How to Train a Vizsla to Not Jump

Medium
4-16 Weeks
Behavior

Introduction

Imagine going to the park with your Viszla. You are enjoying the beautiful sunny day. You watch nearby families enjoy their picnics, you watch kids play little league ballgames, and you watch other walkers, like yourself, stroll past you. As you make your way around the park you encounter one group of kids after another, asking if they can greet your dog. You tell your dog to sit and show each child how to calmly pet your dog and feed him a treat out of the palm of her hand. Your dog handles the interactions like a champion. The interactions are not only fun for the kids but are also great experiences for your young dog, encouraging his love of children while giving him the opportunity him to practice his manners.

If your dog jumps on people, then the situation just described might seem impossible to accomplish. Your image of your dog in that situation is very different, and far more stressful, than what was just described, but what if that dog could be your dog too? What if your dog simply needs your help to learn how to greet people politely?

Defining Tasks

When your dog jumps on people it is not simply annoying, but can also be dangerous if that person is a child, an elderly person, or a disabled person. When your dog acts calmly during greetings it also makes it easier to bring your dog places and to include your dog in family gatherings.

Your dog probably jumps because he is excited and he is trying to get closer to you, to say hello. Jumping is typically an attention seeking behavior. For that reason, it is important not to reward your dog with attention when he jumps, but instead to reward him for doing a more appropriate behavior, such as standing or sitting instead. If he is rewarded even occasionally for jumping, the jumping will almost certainly continue. Everyone interacting with your dog will need to be consistent. Instruct people who wish to greet your dog how to greet him. Explain that you are trying to teach him not to jump. Some people do not mind being jumped on by a dog, and will encourage the jumping by petting your dog when he jumps up, but if you explain to that person before he greets your dog that you are trying to teach him not to jump, that person is more likely to greet your dog the correct way. After all, most dog lovers enjoy helping dogs learn and want dogs to succeed.

Your dog will best learn not to jump on people if you never allow jumping, but if you or someone who regularly interacts with Fido insists on him jumping on him, then teach your dog a command for jumping up, such as "Up", and only allow your dog to jump up if he has been given that command.

If your dog is jumping on people aggressively, in an attempt to injure or intimidate a person, then seek out the help of a competent trainer in your area, who has experience in dealing with aggression. If your dog is jumping for that reason, then there is a more complex and dangerous issue that needs to be resolved, and the jumping is not simply normal attention seeking behavior. Most dogs who need help with jumping habits are simply jumping because of excitement though.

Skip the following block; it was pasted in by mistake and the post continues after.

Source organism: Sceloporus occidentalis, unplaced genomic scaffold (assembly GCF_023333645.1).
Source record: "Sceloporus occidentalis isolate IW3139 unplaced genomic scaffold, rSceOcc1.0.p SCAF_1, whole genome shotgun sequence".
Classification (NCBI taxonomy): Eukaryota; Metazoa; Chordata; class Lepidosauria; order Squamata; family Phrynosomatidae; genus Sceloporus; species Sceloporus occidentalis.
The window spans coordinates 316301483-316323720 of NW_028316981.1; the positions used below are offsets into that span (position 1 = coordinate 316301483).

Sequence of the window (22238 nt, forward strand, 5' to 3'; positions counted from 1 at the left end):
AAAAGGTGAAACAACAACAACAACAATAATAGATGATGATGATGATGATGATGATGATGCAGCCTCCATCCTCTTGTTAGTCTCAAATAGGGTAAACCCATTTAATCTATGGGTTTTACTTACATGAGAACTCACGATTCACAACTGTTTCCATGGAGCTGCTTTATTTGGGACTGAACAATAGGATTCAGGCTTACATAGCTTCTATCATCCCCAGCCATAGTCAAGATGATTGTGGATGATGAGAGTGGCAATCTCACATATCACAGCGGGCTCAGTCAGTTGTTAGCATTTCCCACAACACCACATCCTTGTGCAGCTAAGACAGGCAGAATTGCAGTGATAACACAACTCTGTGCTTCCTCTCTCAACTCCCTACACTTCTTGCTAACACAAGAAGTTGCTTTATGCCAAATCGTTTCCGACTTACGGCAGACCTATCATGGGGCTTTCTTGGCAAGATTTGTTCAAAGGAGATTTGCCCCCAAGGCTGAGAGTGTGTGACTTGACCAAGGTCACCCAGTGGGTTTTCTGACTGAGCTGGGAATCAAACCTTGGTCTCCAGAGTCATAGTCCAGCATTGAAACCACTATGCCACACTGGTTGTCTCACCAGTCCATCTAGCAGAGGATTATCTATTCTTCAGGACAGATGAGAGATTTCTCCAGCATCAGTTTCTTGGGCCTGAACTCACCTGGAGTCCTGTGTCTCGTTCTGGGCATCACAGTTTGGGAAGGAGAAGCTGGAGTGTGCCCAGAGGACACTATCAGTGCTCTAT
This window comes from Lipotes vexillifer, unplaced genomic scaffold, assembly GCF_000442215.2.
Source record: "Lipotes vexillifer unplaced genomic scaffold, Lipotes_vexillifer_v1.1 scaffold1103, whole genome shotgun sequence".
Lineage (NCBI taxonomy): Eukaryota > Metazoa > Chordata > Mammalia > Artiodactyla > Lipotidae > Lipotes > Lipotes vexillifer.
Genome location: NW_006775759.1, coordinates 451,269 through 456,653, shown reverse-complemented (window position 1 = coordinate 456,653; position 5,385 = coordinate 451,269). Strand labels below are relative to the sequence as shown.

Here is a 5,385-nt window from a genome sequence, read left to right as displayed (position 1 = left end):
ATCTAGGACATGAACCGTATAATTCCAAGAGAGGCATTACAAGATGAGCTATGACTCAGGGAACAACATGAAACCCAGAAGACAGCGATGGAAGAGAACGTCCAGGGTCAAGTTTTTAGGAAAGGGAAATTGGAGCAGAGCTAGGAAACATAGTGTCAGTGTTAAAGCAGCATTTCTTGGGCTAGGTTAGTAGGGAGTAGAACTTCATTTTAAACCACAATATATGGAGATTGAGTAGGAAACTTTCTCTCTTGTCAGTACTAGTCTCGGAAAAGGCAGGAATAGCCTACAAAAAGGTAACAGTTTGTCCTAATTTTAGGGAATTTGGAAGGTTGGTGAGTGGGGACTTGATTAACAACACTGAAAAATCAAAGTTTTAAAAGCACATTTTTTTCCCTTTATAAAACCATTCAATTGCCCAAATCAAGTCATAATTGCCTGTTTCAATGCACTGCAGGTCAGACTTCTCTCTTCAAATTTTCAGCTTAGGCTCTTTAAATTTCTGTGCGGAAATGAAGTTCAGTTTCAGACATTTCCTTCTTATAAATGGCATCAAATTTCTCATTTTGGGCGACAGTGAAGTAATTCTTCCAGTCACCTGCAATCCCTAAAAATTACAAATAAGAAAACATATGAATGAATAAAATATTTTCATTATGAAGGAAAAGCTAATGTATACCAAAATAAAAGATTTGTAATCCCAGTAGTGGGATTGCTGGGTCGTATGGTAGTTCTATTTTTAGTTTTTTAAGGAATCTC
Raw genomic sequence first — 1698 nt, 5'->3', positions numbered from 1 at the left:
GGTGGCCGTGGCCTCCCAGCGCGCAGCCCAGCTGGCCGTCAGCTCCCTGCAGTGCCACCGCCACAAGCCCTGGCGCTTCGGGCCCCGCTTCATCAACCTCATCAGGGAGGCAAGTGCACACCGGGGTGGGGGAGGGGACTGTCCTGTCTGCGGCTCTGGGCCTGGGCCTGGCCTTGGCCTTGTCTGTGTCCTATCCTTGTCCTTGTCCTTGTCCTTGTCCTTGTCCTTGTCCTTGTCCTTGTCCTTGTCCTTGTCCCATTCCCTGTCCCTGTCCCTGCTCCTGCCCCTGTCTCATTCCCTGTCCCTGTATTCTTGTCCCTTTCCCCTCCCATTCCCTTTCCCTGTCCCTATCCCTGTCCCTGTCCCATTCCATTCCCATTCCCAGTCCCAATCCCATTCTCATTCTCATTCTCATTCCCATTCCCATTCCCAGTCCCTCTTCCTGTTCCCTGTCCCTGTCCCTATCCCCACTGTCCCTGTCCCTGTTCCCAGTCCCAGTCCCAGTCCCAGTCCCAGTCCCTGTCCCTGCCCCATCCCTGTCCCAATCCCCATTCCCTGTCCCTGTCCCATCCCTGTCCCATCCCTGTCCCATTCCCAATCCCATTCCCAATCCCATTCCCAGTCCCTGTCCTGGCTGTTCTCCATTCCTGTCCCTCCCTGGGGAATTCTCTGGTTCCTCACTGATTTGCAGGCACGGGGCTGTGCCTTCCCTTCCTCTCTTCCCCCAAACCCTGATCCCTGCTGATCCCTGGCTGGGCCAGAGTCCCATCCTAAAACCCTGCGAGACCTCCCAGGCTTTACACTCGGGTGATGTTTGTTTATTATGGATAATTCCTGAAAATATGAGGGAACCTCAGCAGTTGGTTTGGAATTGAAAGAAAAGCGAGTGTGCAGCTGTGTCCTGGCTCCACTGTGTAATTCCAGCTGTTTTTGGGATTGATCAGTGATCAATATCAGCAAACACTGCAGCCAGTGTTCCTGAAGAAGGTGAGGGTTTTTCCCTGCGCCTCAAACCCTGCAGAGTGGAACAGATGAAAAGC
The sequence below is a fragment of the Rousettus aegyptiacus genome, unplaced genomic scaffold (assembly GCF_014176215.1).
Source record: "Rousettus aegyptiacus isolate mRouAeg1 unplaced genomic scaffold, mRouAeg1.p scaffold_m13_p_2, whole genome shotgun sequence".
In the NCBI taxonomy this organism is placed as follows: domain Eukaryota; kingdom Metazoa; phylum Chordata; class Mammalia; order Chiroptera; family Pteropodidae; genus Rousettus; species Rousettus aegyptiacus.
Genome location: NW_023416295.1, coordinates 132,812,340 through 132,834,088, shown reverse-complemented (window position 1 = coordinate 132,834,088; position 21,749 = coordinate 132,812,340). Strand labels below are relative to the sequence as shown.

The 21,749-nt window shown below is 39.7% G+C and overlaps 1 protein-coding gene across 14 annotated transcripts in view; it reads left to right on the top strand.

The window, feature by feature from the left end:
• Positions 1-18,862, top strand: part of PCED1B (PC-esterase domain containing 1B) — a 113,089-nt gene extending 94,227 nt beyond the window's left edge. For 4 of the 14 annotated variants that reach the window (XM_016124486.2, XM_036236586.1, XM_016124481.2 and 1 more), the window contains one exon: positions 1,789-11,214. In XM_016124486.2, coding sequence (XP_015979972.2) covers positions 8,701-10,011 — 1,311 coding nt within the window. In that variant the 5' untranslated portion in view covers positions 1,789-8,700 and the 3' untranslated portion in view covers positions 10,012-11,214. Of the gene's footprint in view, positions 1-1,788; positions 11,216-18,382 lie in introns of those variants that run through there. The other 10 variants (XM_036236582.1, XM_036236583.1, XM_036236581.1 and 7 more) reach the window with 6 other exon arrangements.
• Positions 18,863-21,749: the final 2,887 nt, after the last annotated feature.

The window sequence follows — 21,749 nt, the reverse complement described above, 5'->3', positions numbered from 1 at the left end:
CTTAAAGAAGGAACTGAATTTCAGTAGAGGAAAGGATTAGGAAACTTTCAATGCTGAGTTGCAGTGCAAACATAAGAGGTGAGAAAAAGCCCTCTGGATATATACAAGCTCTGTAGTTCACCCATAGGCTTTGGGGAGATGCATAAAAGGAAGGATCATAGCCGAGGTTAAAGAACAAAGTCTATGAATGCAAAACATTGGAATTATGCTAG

Getting Started

To get started you will need lots of small, tasty treats. If your dog loves food then you can also use his own dog food as treats. You will also need a small plastic bag and pocket to place the treats into, or a treat pouch to attach to yourself. You will also need volunteers to help you practice greetings with your dog, once your dog is able to greet you politely without jumping. You will also need an exit door, such as a front door, that your dog can watch you leave and return from. If you are using 'The Sit Method' then your dog will also need to know the 'sit' command. A great resource for learning how to teach your dog to "Sit" is Wag!'s Training Resources page. You will also need good timing, a positive attitude, and patience.

If you are using 'The Step Toward Method' then you will also need a commanding presence, and a firm and patient attitude while you step toward your dog, as well as patience and an encouraging tone of voice when your dog succeeds. If you are using 'The Leash Method' you will also need a six-foot leash and a collar for your dog, as well as multiple volunteers, one at a time, to help you teach this method to your dog.

The Sit Method

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Step
1
Teach 'sit'
To begin, teach your pup the 'sit' command. Practice the command until your dog can reliably sit when you tell him to.
Step
2
Go outside
After Buddy knows how to sit, then place lots of small, tasty treats into a Ziploc bag in your pocket or into a treat pouch attached to you. Leave your home while your pup is watching you, then stay outside, where he cannot see or hear you, for five minutes. If your pup cannot safely be left free in your home for five minutes then either confine him while you are gone or have another person stay with him in your home, to supervise him.
Step
3
Return
After five minutes, go back inside and either go over to your pup or allow him to come over to you. When he approaches you to say hello, tell him to sit before he has the chance to jump on you. If he is confined while you are gone, then you will need to greet him by his crate when you let him out of it.